[00:25:57] So you know just having something like a stretch strap. And I often tell my patients, you don't even have to go by one. You can get a jump rope you know for a dollar at the Dollar Store.
Diane Berardi: [00:26:10] Oh that's perfect.
Doctor Jo: [00:26:12] Yes absolutely.
Diane Berardi: [00:26:16] Thank you so much, Doctor Jo. For being here.
Doctor Jo: [00:26:18] Well thank you so much for having me on your show.
Diane Berardi: [00:26:21] Oh we loved having you.
[00:26:23] And Parents Are Hard To Raise® family... I love getting your e-mails and questions, so please keep sending them. You can reach me at: Diane@ParentsAreHardToRaise.org. Or just click the green button on our home page.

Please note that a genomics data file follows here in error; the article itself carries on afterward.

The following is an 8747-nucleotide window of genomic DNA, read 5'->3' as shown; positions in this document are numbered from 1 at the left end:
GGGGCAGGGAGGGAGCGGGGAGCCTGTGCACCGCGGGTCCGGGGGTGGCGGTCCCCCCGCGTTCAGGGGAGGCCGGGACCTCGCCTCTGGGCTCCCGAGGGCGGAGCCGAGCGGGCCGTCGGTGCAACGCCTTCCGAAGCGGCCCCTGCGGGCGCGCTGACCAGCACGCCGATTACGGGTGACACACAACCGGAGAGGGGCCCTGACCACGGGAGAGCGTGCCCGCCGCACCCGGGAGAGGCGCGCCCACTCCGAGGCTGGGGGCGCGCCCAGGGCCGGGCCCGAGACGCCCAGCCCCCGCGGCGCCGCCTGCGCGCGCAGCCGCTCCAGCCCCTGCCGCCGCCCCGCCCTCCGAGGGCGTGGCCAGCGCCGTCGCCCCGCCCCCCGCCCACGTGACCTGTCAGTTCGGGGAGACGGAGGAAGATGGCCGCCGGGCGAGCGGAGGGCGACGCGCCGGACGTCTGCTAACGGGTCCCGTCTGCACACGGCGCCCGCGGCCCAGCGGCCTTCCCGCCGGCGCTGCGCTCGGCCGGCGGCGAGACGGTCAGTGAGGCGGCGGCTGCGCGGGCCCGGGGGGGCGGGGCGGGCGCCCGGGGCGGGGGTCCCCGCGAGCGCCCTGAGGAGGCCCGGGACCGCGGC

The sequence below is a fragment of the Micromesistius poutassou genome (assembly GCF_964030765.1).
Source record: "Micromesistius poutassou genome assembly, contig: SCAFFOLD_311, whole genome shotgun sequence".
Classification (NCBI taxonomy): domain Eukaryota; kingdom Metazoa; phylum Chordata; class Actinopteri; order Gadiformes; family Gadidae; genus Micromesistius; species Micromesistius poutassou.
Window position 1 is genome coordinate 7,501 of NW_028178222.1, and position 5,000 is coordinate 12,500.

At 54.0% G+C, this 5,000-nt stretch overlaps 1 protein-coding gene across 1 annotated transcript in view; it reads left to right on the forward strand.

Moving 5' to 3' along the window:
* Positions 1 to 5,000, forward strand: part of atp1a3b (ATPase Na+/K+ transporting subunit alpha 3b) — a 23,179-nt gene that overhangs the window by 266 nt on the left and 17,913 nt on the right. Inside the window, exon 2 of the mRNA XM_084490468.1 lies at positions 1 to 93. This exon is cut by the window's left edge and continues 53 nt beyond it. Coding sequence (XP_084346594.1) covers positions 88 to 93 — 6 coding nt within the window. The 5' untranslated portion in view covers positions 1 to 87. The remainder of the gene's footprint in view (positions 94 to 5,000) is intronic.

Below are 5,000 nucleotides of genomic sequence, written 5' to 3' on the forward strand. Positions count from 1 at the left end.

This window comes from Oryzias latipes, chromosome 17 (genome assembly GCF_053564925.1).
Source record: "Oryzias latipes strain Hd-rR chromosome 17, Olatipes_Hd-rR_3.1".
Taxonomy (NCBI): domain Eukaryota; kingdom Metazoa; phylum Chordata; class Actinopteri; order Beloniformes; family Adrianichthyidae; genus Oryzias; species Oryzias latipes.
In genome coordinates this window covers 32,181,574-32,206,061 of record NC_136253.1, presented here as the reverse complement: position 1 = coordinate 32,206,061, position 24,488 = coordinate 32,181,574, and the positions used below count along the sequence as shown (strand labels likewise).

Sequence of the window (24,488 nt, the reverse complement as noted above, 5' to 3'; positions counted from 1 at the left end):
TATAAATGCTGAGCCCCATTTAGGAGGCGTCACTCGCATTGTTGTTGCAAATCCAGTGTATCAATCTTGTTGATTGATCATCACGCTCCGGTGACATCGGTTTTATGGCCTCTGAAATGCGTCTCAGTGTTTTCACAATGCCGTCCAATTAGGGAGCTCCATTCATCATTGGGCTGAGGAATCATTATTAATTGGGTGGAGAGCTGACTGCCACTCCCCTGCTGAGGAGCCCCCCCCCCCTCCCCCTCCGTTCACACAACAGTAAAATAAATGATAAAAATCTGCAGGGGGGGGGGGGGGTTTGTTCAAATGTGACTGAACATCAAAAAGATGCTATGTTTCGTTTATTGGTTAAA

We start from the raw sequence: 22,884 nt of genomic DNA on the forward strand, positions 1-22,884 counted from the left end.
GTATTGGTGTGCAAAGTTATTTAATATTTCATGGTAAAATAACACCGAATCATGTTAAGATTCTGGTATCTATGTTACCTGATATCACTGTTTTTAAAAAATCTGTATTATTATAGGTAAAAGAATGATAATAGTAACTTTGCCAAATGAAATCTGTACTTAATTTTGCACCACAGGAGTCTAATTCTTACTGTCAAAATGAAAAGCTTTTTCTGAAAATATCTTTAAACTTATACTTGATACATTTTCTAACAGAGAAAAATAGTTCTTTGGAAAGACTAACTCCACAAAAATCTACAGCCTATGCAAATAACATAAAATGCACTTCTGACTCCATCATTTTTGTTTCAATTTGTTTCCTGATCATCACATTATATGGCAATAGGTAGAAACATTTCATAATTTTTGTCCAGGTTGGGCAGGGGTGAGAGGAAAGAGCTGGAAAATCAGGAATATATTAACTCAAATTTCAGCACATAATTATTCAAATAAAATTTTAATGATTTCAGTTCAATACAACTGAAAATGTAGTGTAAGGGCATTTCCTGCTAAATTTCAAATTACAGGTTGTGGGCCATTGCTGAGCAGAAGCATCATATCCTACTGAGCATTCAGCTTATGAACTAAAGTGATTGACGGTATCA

[00:26:34] Parents Are Hard To Raise® is a CounterThink Media production. The music used in this broadcast was managed by Cosmo Music, New York, New York.
[00:26:42] Our New York producer is Joshua Green. Our broadcast engineer is Well Gambino. And from our London studios, the melodic voice of our announcer, Miss Dolly D.
[00:26:51] Thank you so much for listening. We love our parents, but Parents Are Hard To Raise®.
[00:26:58] Till next time... May forget everything you don't want to remember, and remember everything you don't want to forget.
[00:27:04] See you again next week.